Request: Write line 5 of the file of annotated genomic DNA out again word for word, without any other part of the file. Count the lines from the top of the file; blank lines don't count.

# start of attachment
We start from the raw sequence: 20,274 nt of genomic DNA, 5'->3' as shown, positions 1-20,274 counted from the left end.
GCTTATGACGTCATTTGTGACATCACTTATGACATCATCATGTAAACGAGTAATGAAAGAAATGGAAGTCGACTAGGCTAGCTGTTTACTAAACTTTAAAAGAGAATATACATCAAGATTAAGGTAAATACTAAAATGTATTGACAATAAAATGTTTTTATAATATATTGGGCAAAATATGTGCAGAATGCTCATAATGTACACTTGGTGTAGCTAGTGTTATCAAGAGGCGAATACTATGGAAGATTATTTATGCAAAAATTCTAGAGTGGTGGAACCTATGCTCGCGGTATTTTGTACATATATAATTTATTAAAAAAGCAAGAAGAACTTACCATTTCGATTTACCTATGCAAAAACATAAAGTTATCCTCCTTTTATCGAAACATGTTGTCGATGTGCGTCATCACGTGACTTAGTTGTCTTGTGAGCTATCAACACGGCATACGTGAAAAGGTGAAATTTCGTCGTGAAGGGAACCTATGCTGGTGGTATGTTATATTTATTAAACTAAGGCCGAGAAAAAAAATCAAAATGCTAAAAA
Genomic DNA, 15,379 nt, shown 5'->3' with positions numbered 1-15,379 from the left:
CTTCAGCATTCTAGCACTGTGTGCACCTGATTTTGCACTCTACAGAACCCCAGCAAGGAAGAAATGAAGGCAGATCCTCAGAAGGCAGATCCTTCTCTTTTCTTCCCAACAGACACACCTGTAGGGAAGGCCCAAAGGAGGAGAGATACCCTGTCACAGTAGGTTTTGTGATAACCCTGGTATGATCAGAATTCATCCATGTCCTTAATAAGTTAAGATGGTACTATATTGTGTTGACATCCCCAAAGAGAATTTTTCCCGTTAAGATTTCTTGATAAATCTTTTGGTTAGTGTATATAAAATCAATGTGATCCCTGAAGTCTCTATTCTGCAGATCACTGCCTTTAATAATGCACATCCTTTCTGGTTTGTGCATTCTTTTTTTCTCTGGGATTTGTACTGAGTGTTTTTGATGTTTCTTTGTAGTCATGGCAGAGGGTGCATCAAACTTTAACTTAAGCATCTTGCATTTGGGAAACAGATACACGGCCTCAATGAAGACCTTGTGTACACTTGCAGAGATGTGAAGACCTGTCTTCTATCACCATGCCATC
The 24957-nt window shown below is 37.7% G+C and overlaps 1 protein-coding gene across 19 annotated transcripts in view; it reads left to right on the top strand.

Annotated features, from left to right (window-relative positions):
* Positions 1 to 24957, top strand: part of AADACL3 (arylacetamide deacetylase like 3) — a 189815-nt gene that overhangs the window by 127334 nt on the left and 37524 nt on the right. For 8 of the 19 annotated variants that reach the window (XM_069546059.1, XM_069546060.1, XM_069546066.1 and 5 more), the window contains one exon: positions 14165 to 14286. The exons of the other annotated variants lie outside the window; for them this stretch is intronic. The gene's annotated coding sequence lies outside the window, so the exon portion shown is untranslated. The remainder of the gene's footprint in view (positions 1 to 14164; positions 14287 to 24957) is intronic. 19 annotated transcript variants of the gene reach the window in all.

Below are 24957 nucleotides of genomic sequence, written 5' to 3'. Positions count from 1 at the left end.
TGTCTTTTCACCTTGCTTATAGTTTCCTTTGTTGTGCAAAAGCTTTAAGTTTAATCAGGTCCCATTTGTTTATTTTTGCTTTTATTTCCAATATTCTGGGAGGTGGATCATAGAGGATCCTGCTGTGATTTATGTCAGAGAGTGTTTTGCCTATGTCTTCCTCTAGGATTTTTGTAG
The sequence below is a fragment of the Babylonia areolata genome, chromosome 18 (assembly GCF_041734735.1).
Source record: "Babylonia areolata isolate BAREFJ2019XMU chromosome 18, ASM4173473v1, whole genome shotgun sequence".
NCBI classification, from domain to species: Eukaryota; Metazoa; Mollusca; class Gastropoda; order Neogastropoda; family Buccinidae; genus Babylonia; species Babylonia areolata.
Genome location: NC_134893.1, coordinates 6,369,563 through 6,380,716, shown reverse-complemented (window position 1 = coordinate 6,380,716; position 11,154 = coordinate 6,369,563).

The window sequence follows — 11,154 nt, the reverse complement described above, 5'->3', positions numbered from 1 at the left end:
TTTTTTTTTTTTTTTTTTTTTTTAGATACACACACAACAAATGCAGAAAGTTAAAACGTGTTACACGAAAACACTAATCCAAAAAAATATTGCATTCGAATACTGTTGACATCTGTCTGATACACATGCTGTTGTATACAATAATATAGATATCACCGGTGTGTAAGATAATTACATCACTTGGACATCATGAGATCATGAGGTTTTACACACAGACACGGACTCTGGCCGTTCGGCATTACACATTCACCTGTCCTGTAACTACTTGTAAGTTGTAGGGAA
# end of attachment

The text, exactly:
The 24957-nt window shown below is 37.7% G+C and overlaps 1 protein-coding gene across 19 annotated transcripts in view; it reads left to right on the top strand.